IOWA CITY — The great “eureka” moment for the Iowa coaching staff and the decision to dip the Hawkeyes’ toes in the no-huddle offense was more of an “oh (expletive deleted)” moment.
Iowa fell behind 24-3 late in the third quarter against Pittsburgh and, eureka or the other saying, the no-huddle sprang to life. The Hawkeyes scored four TDs in the last 18-plus minutes and pulled out the victory, 31-27.
“That gives birth to a lot of things,” Iowa offensive coordinator Ken O’Keefe said Thursday. “We didn’t have much of a choice at that particular point in time. It all came together and we figured some stuff out.”
A week later against Louisiana Monroe, in the first quarter, first possession with the score 0-0, Iowa came out in the no-huddle.
“We kind of liked the tempo,” O’Keefe said. “Felt comfortable with the tempo and thought we would come out and take it from there.”
The no-huddle works. It produced the greatest comeback in Iowa history. It clicked along for 45 points against ULM, tying Iowa’s highest total since a 55-0 victory over Minnesota in ’08. It seems to play to quarterback James Vandenberg’s strengths. Iowa has the wide receivers to make it work.
“We took some time as a staff and just talked a lot of things out,” Coach Kirk Ferentz said Thursday. “I think we’re kind of in the position right now where we’ll probably go about 50 percent blitz the rest of the season, 100 percent no-huddle. That’s about what we have come up with. That’s what we have come up with over the last couple of days here.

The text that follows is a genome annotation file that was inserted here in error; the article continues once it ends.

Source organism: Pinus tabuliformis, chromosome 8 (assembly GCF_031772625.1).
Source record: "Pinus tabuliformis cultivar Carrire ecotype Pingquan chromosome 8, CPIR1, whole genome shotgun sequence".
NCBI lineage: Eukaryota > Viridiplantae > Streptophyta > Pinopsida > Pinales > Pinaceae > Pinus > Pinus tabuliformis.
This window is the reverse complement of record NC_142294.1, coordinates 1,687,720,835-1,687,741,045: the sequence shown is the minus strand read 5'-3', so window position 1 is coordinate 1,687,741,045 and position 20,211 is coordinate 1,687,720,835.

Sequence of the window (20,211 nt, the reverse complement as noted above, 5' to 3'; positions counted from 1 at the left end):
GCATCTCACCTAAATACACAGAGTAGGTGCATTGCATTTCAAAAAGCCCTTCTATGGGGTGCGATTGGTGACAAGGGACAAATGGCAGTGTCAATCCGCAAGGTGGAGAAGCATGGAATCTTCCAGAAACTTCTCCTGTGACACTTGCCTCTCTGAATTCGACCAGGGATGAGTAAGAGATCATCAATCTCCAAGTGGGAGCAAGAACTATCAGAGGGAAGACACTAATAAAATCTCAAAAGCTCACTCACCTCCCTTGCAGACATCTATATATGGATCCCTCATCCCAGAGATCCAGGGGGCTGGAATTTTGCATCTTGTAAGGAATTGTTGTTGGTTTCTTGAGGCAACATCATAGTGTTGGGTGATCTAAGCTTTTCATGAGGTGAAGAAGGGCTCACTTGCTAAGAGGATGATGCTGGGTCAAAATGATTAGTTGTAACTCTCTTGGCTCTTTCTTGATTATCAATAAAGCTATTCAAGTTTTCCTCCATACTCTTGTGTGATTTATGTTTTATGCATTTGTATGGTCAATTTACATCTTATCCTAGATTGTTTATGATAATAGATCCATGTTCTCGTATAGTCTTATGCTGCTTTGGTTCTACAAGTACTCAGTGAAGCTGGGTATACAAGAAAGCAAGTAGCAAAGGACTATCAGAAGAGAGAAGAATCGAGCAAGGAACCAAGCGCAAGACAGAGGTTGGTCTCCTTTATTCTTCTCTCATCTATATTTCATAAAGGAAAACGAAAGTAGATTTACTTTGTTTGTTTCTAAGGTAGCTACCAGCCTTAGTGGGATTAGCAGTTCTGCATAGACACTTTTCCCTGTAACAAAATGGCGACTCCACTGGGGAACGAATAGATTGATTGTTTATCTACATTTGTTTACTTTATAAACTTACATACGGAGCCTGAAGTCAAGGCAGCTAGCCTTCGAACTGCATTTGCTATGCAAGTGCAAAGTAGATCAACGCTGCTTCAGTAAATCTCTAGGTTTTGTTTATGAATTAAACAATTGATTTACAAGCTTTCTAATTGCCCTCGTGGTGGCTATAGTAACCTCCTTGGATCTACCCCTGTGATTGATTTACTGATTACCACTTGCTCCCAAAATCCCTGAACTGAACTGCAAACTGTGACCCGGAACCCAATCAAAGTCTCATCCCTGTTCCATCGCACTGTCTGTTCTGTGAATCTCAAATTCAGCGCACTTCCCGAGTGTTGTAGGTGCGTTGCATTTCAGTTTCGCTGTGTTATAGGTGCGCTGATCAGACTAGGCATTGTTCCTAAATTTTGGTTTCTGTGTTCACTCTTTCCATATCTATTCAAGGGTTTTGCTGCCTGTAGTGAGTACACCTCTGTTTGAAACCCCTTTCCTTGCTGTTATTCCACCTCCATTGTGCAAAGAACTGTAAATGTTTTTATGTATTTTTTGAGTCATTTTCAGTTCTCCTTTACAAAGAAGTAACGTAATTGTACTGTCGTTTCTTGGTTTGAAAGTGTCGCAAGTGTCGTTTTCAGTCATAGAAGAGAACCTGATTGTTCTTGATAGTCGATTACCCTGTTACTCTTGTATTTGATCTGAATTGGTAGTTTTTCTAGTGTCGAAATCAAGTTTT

“Other than that, we have been playing cards and some of the guys have been out golfing and stuff like that.”
Jokes aside, it works. The no-huddle will be a part of what Iowa’s going to do as it goes into Big Ten play next week at Penn State until it doesn’t work.
It works because Vandenberg has a comfort level with it. No, it’s not because its more similar to the offense he ran four years ago at Keokuk High School.
“I take a shotgun snap, that’s where the similarities end,” he said. “I’m calling out the formation. Depending on the down and distance, maybe I’m making a decision on a route combination I’m comfortable with or that I’m seeing. It’s a three-way communication between me, coach O’Keefe and coach Ferentz.
“I look over every time. If there’s something they want, we’re going to get to that. Otherwise, it’s just keep the ball moving down the field however way you can.”
That’s a lot of trust going toward a junior quarterback who’ll be making his seventh start when the Hawkeyes (3-1) land at Penn State (3-1) next Saturday for a 2:30 p.m. kickoff on ABC.
“We trust him. You know, we feel he knows what he’s doing, and he’s a very good leader,” O’Keefe said.
The no-huddle works because Iowa might have its best group of receivers in the Ferentz era at Iowa. Senior Marvin McNutt, junior Keenan Davis and freshman Kevonte Martin-Manley are blazing a trail. They’ve combined for 58 receptions for 880 yards and 10 TDs in just four games.
Another reason the no-huddle works is the rules. In the NFL, defenses are allowed to substitute even when an offense kicks into a no-huddle, hurry-up. In college, there is no such rule and defenses are often left with the same personnel on the field trying to keep pace.